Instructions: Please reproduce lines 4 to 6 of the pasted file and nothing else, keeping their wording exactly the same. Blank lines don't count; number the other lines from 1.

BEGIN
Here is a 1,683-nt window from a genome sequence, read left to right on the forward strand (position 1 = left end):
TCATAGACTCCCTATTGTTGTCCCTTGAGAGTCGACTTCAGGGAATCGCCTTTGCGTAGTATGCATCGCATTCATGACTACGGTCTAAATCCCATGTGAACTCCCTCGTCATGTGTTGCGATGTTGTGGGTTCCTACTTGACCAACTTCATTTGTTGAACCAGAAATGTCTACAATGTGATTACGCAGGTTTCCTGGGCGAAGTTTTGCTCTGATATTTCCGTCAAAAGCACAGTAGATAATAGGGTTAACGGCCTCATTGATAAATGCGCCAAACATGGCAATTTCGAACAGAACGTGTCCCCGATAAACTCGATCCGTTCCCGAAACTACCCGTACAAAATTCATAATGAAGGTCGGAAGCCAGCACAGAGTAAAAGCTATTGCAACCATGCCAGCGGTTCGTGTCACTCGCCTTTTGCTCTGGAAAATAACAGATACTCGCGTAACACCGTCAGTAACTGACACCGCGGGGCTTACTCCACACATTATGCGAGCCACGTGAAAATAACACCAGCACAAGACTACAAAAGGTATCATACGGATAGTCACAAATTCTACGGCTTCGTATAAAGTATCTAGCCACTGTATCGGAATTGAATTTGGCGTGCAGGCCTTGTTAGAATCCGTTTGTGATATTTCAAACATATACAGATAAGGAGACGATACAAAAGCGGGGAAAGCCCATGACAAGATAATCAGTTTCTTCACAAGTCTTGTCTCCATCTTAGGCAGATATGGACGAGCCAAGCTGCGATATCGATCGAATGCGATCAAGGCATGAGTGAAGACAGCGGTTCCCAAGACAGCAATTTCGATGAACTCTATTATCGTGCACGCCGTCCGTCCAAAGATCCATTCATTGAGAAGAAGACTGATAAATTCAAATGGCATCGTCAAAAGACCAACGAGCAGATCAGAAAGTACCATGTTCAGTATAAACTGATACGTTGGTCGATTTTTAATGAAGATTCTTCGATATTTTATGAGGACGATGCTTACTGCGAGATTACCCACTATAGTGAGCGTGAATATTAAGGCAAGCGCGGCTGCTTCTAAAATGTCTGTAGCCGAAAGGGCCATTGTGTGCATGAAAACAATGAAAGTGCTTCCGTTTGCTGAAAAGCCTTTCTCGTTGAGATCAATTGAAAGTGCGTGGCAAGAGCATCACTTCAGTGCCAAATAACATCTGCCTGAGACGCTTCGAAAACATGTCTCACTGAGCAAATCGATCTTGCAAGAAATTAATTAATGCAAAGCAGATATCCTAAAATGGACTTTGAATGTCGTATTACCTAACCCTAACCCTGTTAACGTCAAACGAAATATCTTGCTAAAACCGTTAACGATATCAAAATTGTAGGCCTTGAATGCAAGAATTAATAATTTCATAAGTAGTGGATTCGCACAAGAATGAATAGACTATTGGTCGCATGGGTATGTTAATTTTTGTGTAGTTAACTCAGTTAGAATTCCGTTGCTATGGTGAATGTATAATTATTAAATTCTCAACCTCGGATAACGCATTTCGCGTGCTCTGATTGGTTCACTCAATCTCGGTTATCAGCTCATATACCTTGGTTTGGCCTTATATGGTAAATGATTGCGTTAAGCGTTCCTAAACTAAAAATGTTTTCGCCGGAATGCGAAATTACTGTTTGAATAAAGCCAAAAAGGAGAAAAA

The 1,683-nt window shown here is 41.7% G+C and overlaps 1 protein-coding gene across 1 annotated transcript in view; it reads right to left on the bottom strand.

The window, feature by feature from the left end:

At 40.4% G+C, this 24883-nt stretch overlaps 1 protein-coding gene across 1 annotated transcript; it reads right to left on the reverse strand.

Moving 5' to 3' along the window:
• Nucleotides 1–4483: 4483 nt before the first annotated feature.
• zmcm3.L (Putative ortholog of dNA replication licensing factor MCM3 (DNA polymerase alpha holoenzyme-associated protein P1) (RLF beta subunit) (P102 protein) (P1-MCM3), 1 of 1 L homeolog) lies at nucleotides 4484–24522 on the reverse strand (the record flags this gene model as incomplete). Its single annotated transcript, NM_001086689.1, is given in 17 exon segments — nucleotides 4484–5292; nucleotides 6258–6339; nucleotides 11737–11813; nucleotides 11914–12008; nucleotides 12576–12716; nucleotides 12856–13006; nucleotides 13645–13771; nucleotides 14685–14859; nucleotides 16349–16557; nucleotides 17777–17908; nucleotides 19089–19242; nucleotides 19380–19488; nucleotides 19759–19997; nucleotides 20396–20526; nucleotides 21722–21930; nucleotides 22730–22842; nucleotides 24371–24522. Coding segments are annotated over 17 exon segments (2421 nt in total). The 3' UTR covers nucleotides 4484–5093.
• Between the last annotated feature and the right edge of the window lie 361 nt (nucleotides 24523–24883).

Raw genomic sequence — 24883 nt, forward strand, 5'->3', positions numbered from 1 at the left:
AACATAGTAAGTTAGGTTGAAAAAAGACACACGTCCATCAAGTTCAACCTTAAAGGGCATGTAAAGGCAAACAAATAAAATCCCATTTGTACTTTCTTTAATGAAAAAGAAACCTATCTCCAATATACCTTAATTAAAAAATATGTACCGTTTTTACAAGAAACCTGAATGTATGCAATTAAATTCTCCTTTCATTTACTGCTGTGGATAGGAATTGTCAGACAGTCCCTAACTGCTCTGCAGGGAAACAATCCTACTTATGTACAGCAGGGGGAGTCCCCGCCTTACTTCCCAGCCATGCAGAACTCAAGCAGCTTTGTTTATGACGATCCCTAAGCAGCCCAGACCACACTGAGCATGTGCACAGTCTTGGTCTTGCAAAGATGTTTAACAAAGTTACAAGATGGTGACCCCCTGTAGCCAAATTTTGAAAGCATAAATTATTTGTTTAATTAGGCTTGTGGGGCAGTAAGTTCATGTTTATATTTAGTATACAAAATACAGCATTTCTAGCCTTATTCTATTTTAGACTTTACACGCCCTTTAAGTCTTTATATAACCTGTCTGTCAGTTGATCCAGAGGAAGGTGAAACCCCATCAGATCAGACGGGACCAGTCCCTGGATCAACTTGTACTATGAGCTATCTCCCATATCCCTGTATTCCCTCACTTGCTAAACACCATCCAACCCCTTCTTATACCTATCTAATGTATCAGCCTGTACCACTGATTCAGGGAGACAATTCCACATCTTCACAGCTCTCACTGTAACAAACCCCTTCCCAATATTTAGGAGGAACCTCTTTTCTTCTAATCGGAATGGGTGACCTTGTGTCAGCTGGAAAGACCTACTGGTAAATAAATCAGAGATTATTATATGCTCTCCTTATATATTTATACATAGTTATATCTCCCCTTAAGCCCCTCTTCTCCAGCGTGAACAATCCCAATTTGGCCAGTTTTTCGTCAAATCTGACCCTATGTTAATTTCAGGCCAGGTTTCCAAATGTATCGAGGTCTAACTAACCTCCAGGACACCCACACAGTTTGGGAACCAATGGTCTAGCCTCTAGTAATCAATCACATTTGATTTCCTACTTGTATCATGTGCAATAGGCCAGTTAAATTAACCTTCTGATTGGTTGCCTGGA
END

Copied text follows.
The window, feature by feature from the left end:

At 40.4% G+C, this 24883-nt stretch overlaps 1 protein-coding gene across 1 annotated transcript; it reads right to left on the reverse strand.

Moving 5' to 3' along the window: